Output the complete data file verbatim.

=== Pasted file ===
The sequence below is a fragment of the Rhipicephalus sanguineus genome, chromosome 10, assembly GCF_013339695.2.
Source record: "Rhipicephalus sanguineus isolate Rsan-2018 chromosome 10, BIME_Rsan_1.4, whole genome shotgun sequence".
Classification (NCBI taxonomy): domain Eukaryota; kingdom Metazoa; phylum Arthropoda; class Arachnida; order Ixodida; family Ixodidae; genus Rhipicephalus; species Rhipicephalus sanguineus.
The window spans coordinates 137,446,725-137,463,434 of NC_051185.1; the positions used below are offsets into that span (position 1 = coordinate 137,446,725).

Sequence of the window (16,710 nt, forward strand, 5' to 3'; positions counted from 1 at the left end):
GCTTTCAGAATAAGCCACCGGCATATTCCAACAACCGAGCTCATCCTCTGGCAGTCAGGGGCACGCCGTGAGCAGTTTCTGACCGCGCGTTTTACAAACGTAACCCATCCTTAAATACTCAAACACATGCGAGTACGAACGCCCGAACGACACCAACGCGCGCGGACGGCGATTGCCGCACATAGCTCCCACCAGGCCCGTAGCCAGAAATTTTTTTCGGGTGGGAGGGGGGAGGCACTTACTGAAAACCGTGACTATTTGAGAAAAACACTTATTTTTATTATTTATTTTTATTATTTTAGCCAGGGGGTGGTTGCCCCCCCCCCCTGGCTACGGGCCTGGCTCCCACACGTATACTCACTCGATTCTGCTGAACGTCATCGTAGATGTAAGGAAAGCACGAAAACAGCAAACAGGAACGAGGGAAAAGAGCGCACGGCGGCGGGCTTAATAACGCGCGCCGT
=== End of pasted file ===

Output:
The sequence below is a fragment of the Rhipicephalus sanguineus genome, chromosome 10, assembly GCF_013339695.2.
Source record: "Rhipicephalus sanguineus isolate Rsan-2018 chromosome 10, BIME_Rsan_1.4, whole genome shotgun sequence".
Classification (NCBI taxonomy): domain Eukaryota; kingdom Metazoa; phylum Arthropoda; class Arachnida; order Ixodida; family Ixodidae; genus Rhipicephalus; species Rhipicephalus sanguineus.
The window spans coordinates 137,446,725-137,463,434 of NC_051185.1; the positions used below are offsets into that span (position 1 = coordinate 137,446,725).

Sequence of the window (16,710 nt, forward strand, 5' to 3'; positions counted from 1 at the left end):
GCTTTCAGAATAAGCCACCGGCATATTCCAACAACCGAGCTCATCCTCTGGCAGTCAGGGGCACGCCGTGAGCAGTTTCTGACCGCGCGTTTTACAAACGTAACCCATCCTTAAATACTCAAACACATGCGAGTACGAACGCCCGAACGACACCAACGCGCGCGGACGGCGATTGCCGCACATAGCTCCCACCAGGCCCGTAGCCAGAAATTTTTTTCGGGTGGGAGGGGGGAGGCACTTACTGAAAACCGTGACTATTTGAGAAAAACACTTATTTTTATTATTTATTTTTATTATTTTAGCCAGGGGGTGGTTGCCCCCCCCCCCTGGCTACGGGCCTGGCTCCCACACGTATACTCACTCGATTCTGCTGAACGTCATCGTAGATGTAAGGAAAGCACGAAAACAGCAAACAGGAACGAGGGAAAAGAGCGCACGGCGGCGGGCTTAATAACGCGCGCCGT